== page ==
• The G20 should launch a co-operative global quantum computing initiative focused on blockchain development, rationalization of global shipping, protein folding for the development of new drug therapies and other such beneficial applications.

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Rising Geopolitical Tensions

The third related risk increased by the pandemic comes from escalating tensions among nation-states. The 2021 G7 and NATO meetings pointed fingers at Russia and China in particular. Demonizing rivals continues to be a dangerously common practice on all sides. Ordinary people share a desire to live their lives in peace without worrying about geopolitics. But with nine countries now either armed with nuclear weapons or close to it, the risks of catastrophic conflict – deliberate or accidental – have steadily increased, especially since state aggression remains the reality.

The combination of authoritarian governance, corruption and aggression towards neighbours continues to yield particular trouble. Russia continues its revanchist expansionary moves towards Ukraine, having already annexed Crimea in 2014. Iran and North Korea continue their development of nuclear weapons and delivery systems. The Middle East roils perpetually in multi-dimensional strife. Africa still suffers from tribal conflict and extreme poverty. Numerous other failed or failing states in other regions of the world produce fresh flows of refugees who are forced to flee violence and economic collapse.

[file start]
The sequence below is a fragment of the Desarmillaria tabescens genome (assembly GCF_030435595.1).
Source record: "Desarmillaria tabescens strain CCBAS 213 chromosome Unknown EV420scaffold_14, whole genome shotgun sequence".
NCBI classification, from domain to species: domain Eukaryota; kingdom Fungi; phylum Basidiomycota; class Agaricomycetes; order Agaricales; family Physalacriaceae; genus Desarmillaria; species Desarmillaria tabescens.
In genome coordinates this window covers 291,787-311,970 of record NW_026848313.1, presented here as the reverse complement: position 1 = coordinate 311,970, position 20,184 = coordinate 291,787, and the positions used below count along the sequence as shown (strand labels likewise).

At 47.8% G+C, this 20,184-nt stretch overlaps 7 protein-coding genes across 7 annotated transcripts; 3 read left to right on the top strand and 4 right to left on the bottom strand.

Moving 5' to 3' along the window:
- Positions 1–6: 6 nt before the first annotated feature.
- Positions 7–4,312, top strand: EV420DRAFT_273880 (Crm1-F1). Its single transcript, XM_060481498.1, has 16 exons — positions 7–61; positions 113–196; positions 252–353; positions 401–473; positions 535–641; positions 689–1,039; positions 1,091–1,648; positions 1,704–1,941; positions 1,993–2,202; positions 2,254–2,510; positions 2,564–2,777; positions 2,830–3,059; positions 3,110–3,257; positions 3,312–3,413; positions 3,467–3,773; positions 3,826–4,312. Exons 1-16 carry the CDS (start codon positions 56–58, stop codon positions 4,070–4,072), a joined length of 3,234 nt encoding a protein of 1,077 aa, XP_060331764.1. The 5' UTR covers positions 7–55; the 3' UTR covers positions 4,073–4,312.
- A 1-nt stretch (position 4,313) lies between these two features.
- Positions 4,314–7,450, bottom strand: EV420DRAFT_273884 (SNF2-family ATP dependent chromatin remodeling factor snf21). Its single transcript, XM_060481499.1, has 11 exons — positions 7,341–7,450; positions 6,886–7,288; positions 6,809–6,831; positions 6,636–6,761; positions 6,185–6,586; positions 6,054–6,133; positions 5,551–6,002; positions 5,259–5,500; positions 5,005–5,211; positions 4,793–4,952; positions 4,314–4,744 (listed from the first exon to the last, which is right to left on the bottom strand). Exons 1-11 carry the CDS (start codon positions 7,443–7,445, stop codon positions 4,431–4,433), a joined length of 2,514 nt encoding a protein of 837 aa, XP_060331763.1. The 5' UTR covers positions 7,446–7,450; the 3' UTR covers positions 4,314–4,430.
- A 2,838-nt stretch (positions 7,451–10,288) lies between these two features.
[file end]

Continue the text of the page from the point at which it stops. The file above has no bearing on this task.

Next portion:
But centre-stage in any geopolitical risk analysis goes to the worsening U.S.-China relationship. In their respective security strategies, the two countries have literally issued recipes for conflict, setting up a classic challenger versus hegemon, “Thucydides trap”. Unlike the last Cold War, though, this more closely resembles a competition between plutocracies than ideologies.

Ruled by a 95 million-member Communist Party that brooks no external opposition, China also happens to be a highly successful capitalist economy with a GDP of $15 trillion and giant state-owned enterprises responsible for nearly $10 trillion in annual revenue. It has become the workshop of the world and has lifted hundreds of millions of its people out of poverty, building impressive infrastructure in support. This has come, though, at the cost of human rights and civil liberties. Even Chinese corporate leaders fear running afoul of the Party’s confiscatory practices. As a result, despite its economic success, China does not suffer from mass immigration. The Chinese poor continue to face abject hardships, while the elite send their children to schools in the West, a flow that goes unreciprocated. How long the formidable Chinese people will accept these trade-offs is an open question that only they can answer.